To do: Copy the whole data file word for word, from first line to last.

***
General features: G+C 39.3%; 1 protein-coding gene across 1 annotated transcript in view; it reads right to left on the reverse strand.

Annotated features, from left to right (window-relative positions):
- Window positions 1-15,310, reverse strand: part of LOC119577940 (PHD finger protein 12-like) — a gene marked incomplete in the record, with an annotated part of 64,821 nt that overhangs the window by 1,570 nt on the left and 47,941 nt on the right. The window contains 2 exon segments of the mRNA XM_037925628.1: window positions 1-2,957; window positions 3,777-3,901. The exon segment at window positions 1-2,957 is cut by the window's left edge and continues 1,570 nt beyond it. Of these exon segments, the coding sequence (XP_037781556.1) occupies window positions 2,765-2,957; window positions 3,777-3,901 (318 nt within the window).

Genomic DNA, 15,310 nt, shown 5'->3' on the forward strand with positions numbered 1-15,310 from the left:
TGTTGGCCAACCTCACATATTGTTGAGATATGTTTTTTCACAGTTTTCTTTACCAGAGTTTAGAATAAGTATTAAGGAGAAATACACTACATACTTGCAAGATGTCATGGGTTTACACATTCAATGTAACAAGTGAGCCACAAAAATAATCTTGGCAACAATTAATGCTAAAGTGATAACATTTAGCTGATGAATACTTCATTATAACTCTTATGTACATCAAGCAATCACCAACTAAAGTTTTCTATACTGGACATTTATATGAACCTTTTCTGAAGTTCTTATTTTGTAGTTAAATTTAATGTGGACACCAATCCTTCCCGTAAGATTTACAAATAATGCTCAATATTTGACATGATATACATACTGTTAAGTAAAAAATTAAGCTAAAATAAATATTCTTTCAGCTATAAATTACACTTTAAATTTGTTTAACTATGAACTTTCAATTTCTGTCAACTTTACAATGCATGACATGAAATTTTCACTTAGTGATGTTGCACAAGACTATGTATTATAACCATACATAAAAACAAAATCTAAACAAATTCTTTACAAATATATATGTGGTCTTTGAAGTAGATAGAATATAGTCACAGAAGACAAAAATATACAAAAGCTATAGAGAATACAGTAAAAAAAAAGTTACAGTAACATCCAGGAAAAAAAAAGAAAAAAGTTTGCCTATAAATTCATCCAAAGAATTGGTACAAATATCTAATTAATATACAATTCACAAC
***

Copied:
General features: G+C 39.3%; 1 protein-coding gene across 1 annotated transcript in view; it reads right to left on the reverse strand.

Annotated features, from left to right (window-relative positions):
- Window positions 1-15,310, reverse strand: part of LOC119577940 (PHD finger protein 12-like) — a gene marked incomplete in the record, with an annotated part of 64,821 nt that overhangs the window by 1,570 nt on the left and 47,941 nt on the right. The window contains 2 exon segments of the mRNA XM_037925628.1: window positions 1-2,957; window positions 3,777-3,901. The exon segment at window positions 1-2,957 is cut by the window's left edge and continues 1,570 nt beyond it. Of these exon segments, the coding sequence (XP_037781556.1) occupies window positions 2,765-2,957; window positions 3,777-3,901 (318 nt within the window).

Genomic DNA, 15,310 nt, shown 5'->3' on the forward strand with positions numbered 1-15,310 from the left:
TGTTGGCCAACCTCACATATTGTTGAGATATGTTTTTTCACAGTTTTCTTTACCAGAGTTTAGAATAAGTATTAAGGAGAAATACACTACATACTTGCAAGATGTCATGGGTTTACACATTCAATGTAACAAGTGAGCCACAAAAATAATCTTGGCAACAATTAATGCTAAAGTGATAACATTTAGCTGATGAATACTTCATTATAACTCTTATGTACATCAAGCAATCACCAACTAAAGTTTTCTATACTGGACATTTATATGAACCTTTTCTGAAGTTCTTATTTTGTAGTTAAATTTAATGTGGACACCAATCCTTCCCGTAAGATTTACAAATAATGCTCAATATTTGACATGATATACATACTGTTAAGTAAAAAATTAAGCTAAAATAAATATTCTTTCAGCTATAAATTACACTTTAAATTTGTTTAACTATGAACTTTCAATTTCTGTCAACTTTACAATGCATGACATGAAATTTTCACTTAGTGATGTTGCACAAGACTATGTATTATAACCATACATAAAAACAAAATCTAAACAAATTCTTTACAAATATATATGTGGTCTTTGAAGTAGATAGAATATAGTCACAGAAGACAAAAATATACAAAAGCTATAGAGAATACAGTAAAAAAAAAGTTACAGTAACATCCAGGAAAAAAAAAGAAAAAAGTTTGCCTATAAATTCATCCAAAGAATTGGTACAAATATCTAATTAATATACAATTCACAAC